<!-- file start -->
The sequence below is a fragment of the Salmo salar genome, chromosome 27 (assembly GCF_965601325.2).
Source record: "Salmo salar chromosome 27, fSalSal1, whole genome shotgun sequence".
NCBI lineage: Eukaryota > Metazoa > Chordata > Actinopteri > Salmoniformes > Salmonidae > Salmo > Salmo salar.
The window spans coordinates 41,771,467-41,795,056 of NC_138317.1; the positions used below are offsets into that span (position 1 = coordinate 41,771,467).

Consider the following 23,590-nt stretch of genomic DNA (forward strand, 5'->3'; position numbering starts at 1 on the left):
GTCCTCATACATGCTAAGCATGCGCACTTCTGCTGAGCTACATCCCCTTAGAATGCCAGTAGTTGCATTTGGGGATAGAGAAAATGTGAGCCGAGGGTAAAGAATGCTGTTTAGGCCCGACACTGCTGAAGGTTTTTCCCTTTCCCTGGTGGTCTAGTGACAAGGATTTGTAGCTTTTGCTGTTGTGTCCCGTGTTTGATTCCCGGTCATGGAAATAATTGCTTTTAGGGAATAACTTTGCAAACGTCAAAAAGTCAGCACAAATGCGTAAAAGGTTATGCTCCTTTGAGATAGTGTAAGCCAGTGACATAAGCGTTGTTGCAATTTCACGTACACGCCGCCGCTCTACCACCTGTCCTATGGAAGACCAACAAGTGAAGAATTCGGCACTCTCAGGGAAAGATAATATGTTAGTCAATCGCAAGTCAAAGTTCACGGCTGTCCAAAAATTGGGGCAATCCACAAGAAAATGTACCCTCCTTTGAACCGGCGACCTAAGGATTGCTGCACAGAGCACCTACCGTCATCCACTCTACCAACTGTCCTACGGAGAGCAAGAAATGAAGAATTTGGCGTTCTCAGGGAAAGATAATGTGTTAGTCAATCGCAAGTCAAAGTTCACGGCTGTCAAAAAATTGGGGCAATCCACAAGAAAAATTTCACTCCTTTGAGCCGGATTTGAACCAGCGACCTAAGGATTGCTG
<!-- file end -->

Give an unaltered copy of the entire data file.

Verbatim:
The sequence below is a fragment of the Salmo salar genome, chromosome 27 (assembly GCF_965601325.2).
Source record: "Salmo salar chromosome 27, fSalSal1, whole genome shotgun sequence".
NCBI lineage: Eukaryota > Metazoa > Chordata > Actinopteri > Salmoniformes > Salmonidae > Salmo > Salmo salar.
The window spans coordinates 41,771,467-41,795,056 of NC_138317.1; the positions used below are offsets into that span (position 1 = coordinate 41,771,467).

Consider the following 23,590-nt stretch of genomic DNA (forward strand, 5'->3'; position numbering starts at 1 on the left):
GTCCTCATACATGCTAAGCATGCGCACTTCTGCTGAGCTACATCCCCTTAGAATGCCAGTAGTTGCATTTGGGGATAGAGAAAATGTGAGCCGAGGGTAAAGAATGCTGTTTAGGCCCGACACTGCTGAAGGTTTTTCCCTTTCCCTGGTGGTCTAGTGACAAGGATTTGTAGCTTTTGCTGTTGTGTCCCGTGTTTGATTCCCGGTCATGGAAATAATTGCTTTTAGGGAATAACTTTGCAAACGTCAAAAAGTCAGCACAAATGCGTAAAAGGTTATGCTCCTTTGAGATAGTGTAAGCCAGTGACATAAGCGTTGTTGCAATTTCACGTACACGCCGCCGCTCTACCACCTGTCCTATGGAAGACCAACAAGTGAAGAATTCGGCACTCTCAGGGAAAGATAATATGTTAGTCAATCGCAAGTCAAAGTTCACGGCTGTCCAAAAATTGGGGCAATCCACAAGAAAATGTACCCTCCTTTGAACCGGCGACCTAAGGATTGCTGCACAGAGCACCTACCGTCATCCACTCTACCAACTGTCCTACGGAGAGCAAGAAATGAAGAATTTGGCGTTCTCAGGGAAAGATAATGTGTTAGTCAATCGCAAGTCAAAGTTCACGGCTGTCAAAAAATTGGGGCAATCCACAAGAAAAATTTCACTCCTTTGAGCCGGATTTGAACCAGCGACCTAAGGATTGCTG